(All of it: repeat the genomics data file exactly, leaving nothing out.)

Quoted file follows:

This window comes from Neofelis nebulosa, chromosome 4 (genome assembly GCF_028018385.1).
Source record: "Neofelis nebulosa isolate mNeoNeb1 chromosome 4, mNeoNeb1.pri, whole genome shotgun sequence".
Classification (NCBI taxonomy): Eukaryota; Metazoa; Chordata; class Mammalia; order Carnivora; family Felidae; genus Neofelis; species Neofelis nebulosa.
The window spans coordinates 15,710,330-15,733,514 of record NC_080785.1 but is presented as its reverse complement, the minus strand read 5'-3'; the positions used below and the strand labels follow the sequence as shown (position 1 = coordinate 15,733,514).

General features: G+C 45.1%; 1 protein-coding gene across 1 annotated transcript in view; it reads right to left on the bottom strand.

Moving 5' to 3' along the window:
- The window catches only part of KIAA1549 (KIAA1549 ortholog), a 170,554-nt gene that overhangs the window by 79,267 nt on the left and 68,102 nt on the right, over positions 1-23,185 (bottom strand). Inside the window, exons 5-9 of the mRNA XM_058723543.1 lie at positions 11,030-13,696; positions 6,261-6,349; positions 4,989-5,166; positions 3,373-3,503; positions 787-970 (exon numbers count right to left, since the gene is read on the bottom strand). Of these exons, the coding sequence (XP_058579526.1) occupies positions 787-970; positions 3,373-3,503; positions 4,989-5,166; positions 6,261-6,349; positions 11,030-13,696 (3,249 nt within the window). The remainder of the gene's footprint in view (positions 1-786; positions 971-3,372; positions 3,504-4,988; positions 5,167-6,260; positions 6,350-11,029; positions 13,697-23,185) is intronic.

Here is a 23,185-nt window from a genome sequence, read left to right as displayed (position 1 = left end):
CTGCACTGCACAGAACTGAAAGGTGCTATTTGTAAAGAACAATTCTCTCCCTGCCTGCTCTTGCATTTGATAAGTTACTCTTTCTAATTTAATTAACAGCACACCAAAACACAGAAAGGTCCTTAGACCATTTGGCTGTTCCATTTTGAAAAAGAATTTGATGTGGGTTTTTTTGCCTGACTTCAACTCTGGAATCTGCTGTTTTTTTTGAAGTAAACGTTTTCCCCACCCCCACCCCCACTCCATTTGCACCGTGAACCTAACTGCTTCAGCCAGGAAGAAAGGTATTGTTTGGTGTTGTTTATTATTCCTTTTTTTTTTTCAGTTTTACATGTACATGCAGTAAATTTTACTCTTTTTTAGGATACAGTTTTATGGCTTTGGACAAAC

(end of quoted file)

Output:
This window comes from Neofelis nebulosa, chromosome 4 (genome assembly GCF_028018385.1).
Source record: "Neofelis nebulosa isolate mNeoNeb1 chromosome 4, mNeoNeb1.pri, whole genome shotgun sequence".
Classification (NCBI taxonomy): Eukaryota; Metazoa; Chordata; class Mammalia; order Carnivora; family Felidae; genus Neofelis; species Neofelis nebulosa.
The window spans coordinates 15,710,330-15,733,514 of record NC_080785.1 but is presented as its reverse complement, the minus strand read 5'-3'; the positions used below and the strand labels follow the sequence as shown (position 1 = coordinate 15,733,514).

General features: G+C 45.1%; 1 protein-coding gene across 1 annotated transcript in view; it reads right to left on the bottom strand.

Moving 5' to 3' along the window:
- The window catches only part of KIAA1549 (KIAA1549 ortholog), a 170,554-nt gene that overhangs the window by 79,267 nt on the left and 68,102 nt on the right, over positions 1-23,185 (bottom strand). Inside the window, exons 5-9 of the mRNA XM_058723543.1 lie at positions 11,030-13,696; positions 6,261-6,349; positions 4,989-5,166; positions 3,373-3,503; positions 787-970 (exon numbers count right to left, since the gene is read on the bottom strand). Of these exons, the coding sequence (XP_058579526.1) occupies positions 787-970; positions 3,373-3,503; positions 4,989-5,166; positions 6,261-6,349; positions 11,030-13,696 (3,249 nt within the window). The remainder of the gene's footprint in view (positions 1-786; positions 971-3,372; positions 3,504-4,988; positions 5,167-6,260; positions 6,350-11,029; positions 13,697-23,185) is intronic.

Here is a 23,185-nt window from a genome sequence, read left to right as displayed (position 1 = left end):
CTGCACTGCACAGAACTGAAAGGTGCTATTTGTAAAGAACAATTCTCTCCCTGCCTGCTCTTGCATTTGATAAGTTACTCTTTCTAATTTAATTAACAGCACACCAAAACACAGAAAGGTCCTTAGACCATTTGGCTGTTCCATTTTGAAAAAGAATTTGATGTGGGTTTTTTTGCCTGACTTCAACTCTGGAATCTGCTGTTTTTTTTGAAGTAAACGTTTTCCCCACCCCCACCCCCACTCCATTTGCACCGTGAACCTAACTGCTTCAGCCAGGAAGAAAGGTATTGTTTGGTGTTGTTTATTATTCCTTTTTTTTTTTCAGTTTTACATGTACATGCAGTAAATTTTACTCTTTTTTAGGATACAGTTTTATGGCTTTGGACAAAC